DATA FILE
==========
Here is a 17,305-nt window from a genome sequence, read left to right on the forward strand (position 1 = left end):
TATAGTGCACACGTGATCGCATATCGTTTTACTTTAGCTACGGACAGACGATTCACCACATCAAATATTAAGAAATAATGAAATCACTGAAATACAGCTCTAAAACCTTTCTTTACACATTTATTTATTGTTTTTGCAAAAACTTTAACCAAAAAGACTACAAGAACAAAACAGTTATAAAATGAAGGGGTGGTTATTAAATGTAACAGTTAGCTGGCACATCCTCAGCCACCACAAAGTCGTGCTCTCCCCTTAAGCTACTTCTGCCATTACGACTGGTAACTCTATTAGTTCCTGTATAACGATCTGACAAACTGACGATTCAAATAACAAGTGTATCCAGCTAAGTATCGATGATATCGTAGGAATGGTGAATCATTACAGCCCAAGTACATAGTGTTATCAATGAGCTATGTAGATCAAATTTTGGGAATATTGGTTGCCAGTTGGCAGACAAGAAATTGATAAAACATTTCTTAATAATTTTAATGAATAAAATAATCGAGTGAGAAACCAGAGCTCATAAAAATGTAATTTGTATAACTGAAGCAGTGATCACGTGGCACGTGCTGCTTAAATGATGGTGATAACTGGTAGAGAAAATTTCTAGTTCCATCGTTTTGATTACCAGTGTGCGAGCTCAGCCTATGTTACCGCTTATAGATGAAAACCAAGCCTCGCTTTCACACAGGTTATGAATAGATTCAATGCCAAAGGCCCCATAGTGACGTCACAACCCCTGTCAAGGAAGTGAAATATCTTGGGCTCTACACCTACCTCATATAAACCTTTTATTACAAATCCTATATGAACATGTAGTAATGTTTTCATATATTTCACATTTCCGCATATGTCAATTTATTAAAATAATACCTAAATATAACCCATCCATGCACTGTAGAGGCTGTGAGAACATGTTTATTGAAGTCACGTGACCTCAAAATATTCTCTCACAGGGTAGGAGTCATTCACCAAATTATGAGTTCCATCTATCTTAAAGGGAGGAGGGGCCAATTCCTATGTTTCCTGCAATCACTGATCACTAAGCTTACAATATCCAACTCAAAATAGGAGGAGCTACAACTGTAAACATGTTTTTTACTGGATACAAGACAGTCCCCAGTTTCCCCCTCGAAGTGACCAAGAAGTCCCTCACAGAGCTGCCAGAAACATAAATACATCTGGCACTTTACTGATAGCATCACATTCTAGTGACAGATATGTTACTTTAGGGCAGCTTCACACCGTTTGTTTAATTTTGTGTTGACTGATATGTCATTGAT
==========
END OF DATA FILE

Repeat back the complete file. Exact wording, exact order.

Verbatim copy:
Here is a 17,305-nt window from a genome sequence, read left to right on the forward strand (position 1 = left end):
TATAGTGCACACGTGATCGCATATCGTTTTACTTTAGCTACGGACAGACGATTCACCACATCAAATATTAAGAAATAATGAAATCACTGAAATACAGCTCTAAAACCTTTCTTTACACATTTATTTATTGTTTTTGCAAAAACTTTAACCAAAAAGACTACAAGAACAAAACAGTTATAAAATGAAGGGGTGGTTATTAAATGTAACAGTTAGCTGGCACATCCTCAGCCACCACAAAGTCGTGCTCTCCCCTTAAGCTACTTCTGCCATTACGACTGGTAACTCTATTAGTTCCTGTATAACGATCTGACAAACTGACGATTCAAATAACAAGTGTATCCAGCTAAGTATCGATGATATCGTAGGAATGGTGAATCATTACAGCCCAAGTACATAGTGTTATCAATGAGCTATGTAGATCAAATTTTGGGAATATTGGTTGCCAGTTGGCAGACAAGAAATTGATAAAACATTTCTTAATAATTTTAATGAATAAAATAATCGAGTGAGAAACCAGAGCTCATAAAAATGTAATTTGTATAACTGAAGCAGTGATCACGTGGCACGTGCTGCTTAAATGATGGTGATAACTGGTAGAGAAAATTTCTAGTTCCATCGTTTTGATTACCAGTGTGCGAGCTCAGCCTATGTTACCGCTTATAGATGAAAACCAAGCCTCGCTTTCACACAGGTTATGAATAGATTCAATGCCAAAGGCCCCATAGTGACGTCACAACCCCTGTCAAGGAAGTGAAATATCTTGGGCTCTACACCTACCTCATATAAACCTTTTATTACAAATCCTATATGAACATGTAGTAATGTTTTCATATATTTCACATTTCCGCATATGTCAATTTATTAAAATAATACCTAAATATAACCCATCCATGCACTGTAGAGGCTGTGAGAACATGTTTATTGAAGTCACGTGACCTCAAAATATTCTCTCACAGGGTAGGAGTCATTCACCAAATTATGAGTTCCATCTATCTTAAAGGGAGGAGGGGCCAATTCCTATGTTTCCTGCAATCACTGATCACTAAGCTTACAATATCCAACTCAAAATAGGAGGAGCTACAACTGTAAACATGTTTTTTACTGGATACAAGACAGTCCCCAGTTTCCCCCTCGAAGTGACCAAGAAGTCCCTCACAGAGCTGCCAGAAACATAAATACATCTGGCACTTTACTGATAGCATCACATTCTAGTGACAGATATGTTACTTTAGGGCAGCTTCACACCGTTTGTTTAATTTTGTGTTGACTGATATGTCATTGAT